They Never Had It Made

I came up with this lesson in anticipation of poet Nikky Finney’s visit to the CAPE school. I felt like the themes would be resonant to students there and also wanted to have them try out using her work as a prompt and jumping off point. 

Introduce Lesson (5 mins)

Talk about the phrase “He Never Had It Made.” Brainstorm on board. What does that imply? What do we think the poet will be trying to discuss in the poem based on that title?

Introduce Literary Tools: Discuss Repetition & Sensory Description (5 mins)

Talk about the way repetition helps to reinforce and expand. Talk about the ways in which sensory description allows the reader to more clearly see and be invited into the world of the poem.

Engage with the Text (15 mins)

Watch video of Nikky Finney reading the poem in its original context, when her father was being inducted as the first African-American Supreme Court Justice in South Carolina. Talk about the poem and context. Discuss the use of repetition.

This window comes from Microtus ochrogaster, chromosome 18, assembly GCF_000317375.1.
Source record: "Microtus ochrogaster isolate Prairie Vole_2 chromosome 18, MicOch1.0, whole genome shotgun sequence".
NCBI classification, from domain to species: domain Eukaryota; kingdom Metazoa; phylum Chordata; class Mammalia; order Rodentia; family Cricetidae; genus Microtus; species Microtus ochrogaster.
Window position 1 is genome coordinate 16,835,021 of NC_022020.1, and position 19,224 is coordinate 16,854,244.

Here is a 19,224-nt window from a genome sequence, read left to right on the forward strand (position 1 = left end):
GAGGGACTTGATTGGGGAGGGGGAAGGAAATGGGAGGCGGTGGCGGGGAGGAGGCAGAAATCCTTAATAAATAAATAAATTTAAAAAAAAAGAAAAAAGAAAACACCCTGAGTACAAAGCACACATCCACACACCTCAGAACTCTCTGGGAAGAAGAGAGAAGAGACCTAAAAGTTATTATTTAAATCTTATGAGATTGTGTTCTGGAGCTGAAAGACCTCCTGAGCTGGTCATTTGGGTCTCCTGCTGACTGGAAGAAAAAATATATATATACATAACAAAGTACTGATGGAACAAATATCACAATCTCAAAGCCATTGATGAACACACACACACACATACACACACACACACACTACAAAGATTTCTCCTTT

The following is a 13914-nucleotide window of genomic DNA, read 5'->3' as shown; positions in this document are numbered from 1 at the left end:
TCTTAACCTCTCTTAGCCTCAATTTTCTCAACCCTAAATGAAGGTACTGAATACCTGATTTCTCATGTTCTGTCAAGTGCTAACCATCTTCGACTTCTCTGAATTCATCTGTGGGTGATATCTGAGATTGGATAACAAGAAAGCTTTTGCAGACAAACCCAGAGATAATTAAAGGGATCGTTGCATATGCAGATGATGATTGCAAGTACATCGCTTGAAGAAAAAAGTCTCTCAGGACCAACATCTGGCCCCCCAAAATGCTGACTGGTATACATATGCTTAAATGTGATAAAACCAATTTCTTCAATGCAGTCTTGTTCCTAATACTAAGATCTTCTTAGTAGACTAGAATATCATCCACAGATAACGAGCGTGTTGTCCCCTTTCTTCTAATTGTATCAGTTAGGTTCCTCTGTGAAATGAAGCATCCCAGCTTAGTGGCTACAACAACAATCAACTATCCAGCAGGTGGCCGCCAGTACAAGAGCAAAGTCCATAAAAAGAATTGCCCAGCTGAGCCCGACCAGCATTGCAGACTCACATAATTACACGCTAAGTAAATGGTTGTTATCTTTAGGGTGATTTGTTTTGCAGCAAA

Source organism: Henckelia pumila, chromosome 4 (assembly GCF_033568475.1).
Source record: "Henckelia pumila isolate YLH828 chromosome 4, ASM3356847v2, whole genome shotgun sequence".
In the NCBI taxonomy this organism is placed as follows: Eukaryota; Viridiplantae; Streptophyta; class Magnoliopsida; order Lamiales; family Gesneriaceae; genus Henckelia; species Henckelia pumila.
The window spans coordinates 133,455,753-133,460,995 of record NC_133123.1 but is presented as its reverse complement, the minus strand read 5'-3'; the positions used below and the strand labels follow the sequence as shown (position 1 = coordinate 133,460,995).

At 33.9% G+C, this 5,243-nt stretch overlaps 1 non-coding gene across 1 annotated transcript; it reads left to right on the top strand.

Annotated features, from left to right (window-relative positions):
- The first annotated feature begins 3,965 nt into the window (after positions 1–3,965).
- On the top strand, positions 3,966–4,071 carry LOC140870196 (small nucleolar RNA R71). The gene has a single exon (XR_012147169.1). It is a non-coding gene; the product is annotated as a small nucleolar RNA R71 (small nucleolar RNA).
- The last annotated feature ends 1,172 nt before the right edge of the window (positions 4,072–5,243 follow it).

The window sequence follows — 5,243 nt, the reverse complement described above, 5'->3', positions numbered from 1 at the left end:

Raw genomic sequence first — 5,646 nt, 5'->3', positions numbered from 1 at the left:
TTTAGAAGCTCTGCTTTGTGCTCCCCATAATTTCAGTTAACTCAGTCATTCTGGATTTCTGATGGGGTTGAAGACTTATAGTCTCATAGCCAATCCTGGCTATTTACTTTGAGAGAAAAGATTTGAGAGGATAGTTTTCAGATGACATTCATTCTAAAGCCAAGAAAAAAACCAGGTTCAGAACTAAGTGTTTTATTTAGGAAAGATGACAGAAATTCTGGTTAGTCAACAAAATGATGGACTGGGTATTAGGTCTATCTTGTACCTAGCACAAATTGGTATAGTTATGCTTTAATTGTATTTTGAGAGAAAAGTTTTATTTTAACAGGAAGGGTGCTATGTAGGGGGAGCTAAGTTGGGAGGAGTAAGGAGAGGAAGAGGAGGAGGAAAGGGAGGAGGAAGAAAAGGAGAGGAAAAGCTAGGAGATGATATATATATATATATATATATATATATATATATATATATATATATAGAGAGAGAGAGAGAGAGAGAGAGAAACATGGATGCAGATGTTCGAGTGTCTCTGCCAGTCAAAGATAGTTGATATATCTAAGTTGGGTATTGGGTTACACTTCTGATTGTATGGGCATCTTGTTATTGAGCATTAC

Read the poem again. Stop at certain stanzas to point out the use of sensory detail. Ask and discuss why sensory description is helpful in these moments.

Talk about the poem, its message and meaning.

Individual Writing (20 mins)

Prompt: Think of a person in your life who “never had it made” but who managed somehow to overcome some of the obstacles presented to him, her, them. This person can also be yourself.

Begin your poem with “He/She/They/I never had it made.” Then use specific details to explain how that relates to this particular person’s experience. Use sensory detail to help the reader understand the person’s experience.

Sharing (5 mins)

Time for students who wish to share their writing to share with class.  



Using repetition, description, and narrative arc to create meaning in poetry

Education Level: 

Junior High
High School



Time Frame: 

50 minutes

Literary model: 

"He Never Had It Made" by Nikki Finney

Lesson Plan: